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Kathleen Sutcliffe's blog

Next week, New York State is planning to release a 1,000+ page document that could guide how the controversial gas drilling technique, called fracking, will proceed in the state.

Hydraulic fracturing, fracking for short, occurs when oil and gas companies blast millions of gallons of chemically-treated water into the ground to force oil and gas from tightly-packed shale deposits.

In the quiet moments after her two-year-old daughter has gone to bed, actress Jessica Alba scours the Internet in search of how to protect her children from toxic chemicals in consumer products.

Like so many other parents, she’s distressed by what she finds: BPA in baby bottles, lead and cadmium in toys, formaldehyde in furniture.

“Our children are being used as the testing animals,” she realized.

In a hearing on Capitol Hill today, Republican members of the House Science, Space and Technology Committee struggled to make the case against an investigation by the U.S. Environmental Protection Agency into the controversial gas drilling technique known as hydraulic fracturing (or fracking) - a process in which oil and gas companies blast millions of gallons of chemically treated water into the earth to extract the gas from underground deposits.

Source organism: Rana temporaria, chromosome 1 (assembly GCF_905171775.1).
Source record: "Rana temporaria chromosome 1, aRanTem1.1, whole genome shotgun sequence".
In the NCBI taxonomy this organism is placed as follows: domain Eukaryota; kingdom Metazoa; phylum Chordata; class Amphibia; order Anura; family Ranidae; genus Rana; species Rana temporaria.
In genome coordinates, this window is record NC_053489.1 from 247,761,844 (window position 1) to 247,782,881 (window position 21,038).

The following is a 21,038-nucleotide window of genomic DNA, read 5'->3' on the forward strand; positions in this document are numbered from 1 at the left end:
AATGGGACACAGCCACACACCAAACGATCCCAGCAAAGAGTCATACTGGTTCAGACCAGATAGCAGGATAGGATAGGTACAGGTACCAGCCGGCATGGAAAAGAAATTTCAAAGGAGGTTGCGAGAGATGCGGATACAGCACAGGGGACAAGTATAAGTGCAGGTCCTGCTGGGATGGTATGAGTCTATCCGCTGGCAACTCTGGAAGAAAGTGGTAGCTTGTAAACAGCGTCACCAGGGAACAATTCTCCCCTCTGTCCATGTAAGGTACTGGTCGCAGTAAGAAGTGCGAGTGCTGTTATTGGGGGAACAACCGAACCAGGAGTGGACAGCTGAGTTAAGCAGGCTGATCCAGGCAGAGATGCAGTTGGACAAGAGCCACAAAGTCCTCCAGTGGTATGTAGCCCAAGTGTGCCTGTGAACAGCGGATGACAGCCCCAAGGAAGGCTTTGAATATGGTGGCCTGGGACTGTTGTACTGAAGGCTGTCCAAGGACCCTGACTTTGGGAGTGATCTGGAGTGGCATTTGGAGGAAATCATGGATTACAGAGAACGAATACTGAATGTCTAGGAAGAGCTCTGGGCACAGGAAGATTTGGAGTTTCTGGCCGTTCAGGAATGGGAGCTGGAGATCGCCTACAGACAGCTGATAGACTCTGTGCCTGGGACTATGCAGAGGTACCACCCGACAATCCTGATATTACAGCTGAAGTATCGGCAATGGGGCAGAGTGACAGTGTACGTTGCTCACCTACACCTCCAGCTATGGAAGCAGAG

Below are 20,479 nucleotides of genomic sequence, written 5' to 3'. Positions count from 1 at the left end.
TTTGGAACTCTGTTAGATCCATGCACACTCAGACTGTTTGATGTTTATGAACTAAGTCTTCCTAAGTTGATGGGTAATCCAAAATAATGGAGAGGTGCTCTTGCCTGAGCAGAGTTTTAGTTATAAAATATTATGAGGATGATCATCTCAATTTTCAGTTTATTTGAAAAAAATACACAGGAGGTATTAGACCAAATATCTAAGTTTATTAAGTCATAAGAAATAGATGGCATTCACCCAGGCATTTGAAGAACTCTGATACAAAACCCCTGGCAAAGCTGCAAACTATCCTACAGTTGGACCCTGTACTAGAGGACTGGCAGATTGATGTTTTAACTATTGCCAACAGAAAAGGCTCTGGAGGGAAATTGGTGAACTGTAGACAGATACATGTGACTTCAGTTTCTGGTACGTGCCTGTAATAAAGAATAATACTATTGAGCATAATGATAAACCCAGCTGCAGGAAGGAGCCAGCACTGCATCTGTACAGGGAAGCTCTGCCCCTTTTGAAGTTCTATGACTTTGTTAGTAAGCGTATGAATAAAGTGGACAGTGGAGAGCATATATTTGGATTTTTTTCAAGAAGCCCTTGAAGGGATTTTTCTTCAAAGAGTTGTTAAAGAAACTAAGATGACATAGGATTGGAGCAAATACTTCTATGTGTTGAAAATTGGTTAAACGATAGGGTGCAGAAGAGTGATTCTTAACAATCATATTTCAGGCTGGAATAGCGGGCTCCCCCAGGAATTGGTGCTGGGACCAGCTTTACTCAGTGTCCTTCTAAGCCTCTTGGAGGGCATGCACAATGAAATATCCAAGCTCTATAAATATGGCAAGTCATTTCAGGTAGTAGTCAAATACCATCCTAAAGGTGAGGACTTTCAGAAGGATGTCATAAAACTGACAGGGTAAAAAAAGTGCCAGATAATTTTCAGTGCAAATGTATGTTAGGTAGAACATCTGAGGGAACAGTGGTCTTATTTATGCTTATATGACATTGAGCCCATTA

The symmetry is just eerie.

Exactly one year after the BP disaster in the Gulf, natural gas drilling company Chesapeake admitted that a well it was hydraulically fracturing (or “fracking”) for natural gas went out of control in LeRoy, Pennsylvania late Tuesday, spilling thousands and thousands of gallons of frack fluid over containment walls, through fields, farms – even where cattle continue to graze – and into a stream.

The Associated Press had a story today detailing how regulators in Pennsylvania spend as little as 35 minutes reviewing gas drilling permits, before giving companies approval to blast millions of gallons of chemically treated water into the earth to extract the gas – a controversial practice known as fracking.

In a hearing, today, lawmakers on Capitol Hill probed the health and environmental impacts of a gas drilling boom fueled by the controversial gas extraction technique known as hydraulic fracturing or fracking. Using this technique, companies blast millions of gallons of chemically treated water into the earth to force natural gas from underground deposits.

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